Some things in culture seem to presage future works and to be connected with previous ones, even if there are little or no obvious connections between their possible brethren, antecedents and descendants (see Day #149/365).
Donald Fox’s Omega is one of such cultural items.
It is a short, experimental film from 1970. I know little about it, I’m not sure I want to, I preferred it when I knew almost nothing and I could just soak in the film and consider/reflect on it without outside input.
So with that and before you should read any further, if you should wish to step aside from here and view the film, do so here.
Cultural connections? Well, it reminds me of Kenneth Anger’s pre-pop video pop videos, the final Quatermass series, the artistic eyes of Phase IV and Beyond The Black Rainbow, Chris Markers fellow experimental but accessible science fiction orientated La Jetée, a whole slew of hauntological minded artwork/otherly geometries, in particular Julian House’s videos for the Broadcast and The Focus Group Witchcults album…
The little I know: nothing about Donald Fox beyond apparently his whereabouts is not widely known. The film is available in a very limited manner in a commercial/educational release and also has been frozen in a low fidelity quality via modern recording amber.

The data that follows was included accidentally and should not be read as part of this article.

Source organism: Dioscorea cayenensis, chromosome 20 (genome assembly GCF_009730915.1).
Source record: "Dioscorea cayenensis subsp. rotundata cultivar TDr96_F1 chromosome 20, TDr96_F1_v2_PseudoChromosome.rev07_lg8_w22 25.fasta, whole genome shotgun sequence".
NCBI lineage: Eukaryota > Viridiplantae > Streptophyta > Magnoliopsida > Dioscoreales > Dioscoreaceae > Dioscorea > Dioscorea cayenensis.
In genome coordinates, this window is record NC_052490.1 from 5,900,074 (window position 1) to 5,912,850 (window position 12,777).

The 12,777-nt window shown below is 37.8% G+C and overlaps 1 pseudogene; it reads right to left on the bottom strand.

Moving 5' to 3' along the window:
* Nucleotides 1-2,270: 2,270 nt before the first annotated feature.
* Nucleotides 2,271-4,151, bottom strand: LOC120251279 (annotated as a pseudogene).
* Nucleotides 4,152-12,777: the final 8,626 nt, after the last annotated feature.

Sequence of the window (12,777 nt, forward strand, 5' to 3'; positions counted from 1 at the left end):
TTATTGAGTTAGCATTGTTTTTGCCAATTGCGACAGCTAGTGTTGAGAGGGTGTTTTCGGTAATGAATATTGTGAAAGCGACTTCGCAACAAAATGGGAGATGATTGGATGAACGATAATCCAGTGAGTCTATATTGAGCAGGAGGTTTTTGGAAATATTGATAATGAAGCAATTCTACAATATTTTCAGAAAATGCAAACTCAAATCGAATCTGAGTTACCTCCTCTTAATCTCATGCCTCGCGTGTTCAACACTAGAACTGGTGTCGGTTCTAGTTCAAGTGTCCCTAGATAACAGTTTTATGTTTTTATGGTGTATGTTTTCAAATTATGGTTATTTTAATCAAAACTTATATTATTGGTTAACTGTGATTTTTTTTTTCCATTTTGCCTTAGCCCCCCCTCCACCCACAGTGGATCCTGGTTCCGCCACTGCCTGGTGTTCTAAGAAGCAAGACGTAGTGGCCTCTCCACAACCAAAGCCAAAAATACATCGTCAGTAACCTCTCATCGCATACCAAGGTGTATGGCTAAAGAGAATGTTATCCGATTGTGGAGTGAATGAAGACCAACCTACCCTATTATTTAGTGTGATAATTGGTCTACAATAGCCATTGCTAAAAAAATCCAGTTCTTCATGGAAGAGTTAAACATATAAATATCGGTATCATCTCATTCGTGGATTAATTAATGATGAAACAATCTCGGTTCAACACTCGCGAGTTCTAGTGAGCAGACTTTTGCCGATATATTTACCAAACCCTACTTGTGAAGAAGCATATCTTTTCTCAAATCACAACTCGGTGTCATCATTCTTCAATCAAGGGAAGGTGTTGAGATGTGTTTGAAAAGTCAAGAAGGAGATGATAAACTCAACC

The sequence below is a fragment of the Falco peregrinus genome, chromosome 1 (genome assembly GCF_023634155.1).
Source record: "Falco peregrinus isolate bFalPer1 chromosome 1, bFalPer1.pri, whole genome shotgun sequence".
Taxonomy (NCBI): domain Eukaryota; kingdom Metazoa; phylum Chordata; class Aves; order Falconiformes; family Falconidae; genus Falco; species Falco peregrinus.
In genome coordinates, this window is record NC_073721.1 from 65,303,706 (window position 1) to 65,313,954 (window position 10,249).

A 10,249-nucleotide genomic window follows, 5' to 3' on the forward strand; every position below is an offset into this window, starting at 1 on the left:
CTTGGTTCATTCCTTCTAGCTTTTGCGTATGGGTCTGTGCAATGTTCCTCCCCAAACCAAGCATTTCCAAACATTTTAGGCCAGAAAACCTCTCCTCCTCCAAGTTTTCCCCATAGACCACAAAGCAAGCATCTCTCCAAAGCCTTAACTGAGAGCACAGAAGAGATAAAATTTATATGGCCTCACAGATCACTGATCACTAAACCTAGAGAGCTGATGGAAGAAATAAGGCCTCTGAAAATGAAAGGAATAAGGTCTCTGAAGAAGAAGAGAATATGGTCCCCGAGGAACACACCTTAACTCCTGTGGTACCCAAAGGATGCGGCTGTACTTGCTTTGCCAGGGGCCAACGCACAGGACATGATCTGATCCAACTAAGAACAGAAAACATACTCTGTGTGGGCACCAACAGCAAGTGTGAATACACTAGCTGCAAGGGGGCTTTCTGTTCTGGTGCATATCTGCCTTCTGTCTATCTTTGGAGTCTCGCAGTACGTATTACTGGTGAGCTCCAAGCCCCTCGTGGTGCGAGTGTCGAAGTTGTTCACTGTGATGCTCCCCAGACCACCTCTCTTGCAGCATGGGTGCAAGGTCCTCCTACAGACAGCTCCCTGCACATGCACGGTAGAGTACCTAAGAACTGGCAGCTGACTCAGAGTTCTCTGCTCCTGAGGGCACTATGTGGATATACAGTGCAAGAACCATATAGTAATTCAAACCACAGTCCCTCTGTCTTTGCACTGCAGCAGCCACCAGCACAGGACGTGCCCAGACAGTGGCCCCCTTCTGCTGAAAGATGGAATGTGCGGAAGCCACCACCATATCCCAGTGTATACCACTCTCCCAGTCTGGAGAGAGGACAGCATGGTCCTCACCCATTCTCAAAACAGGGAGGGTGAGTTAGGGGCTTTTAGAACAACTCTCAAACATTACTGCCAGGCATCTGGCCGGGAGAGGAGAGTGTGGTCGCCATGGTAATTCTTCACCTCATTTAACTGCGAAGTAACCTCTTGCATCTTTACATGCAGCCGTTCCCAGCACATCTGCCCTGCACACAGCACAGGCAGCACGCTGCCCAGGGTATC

When I first watched Omega I thought it was about the end of the earth, albeit in a rather pleasingly curiously modern seeming colourful and sort of psychedelic manner. A brief peruse tells me that it is actually about firing an energy beam at the sun which then enables mankind to escape their earthly bodies and roam the universe.
I first came across the film via Death and Vanilla, whose work I have been exploring; they had used an edited version of it to accompany their From Above song. The film looks custom-made for the song, matching it’s aesthetics seamlessly.
(I was thinking how to describe Death and Vanilla’s work; I came across it via Broadcast and it seems to share some similar starting points, intentions and aesthetics. Which would be? Well, if pushed to describe such things I would possibly arrive at a genre description a touch too long to easily fit on the descriptive separators in bricks and mortar record shops… something along the lines of retro modernist psychedelic exploratory futurist electronic pop).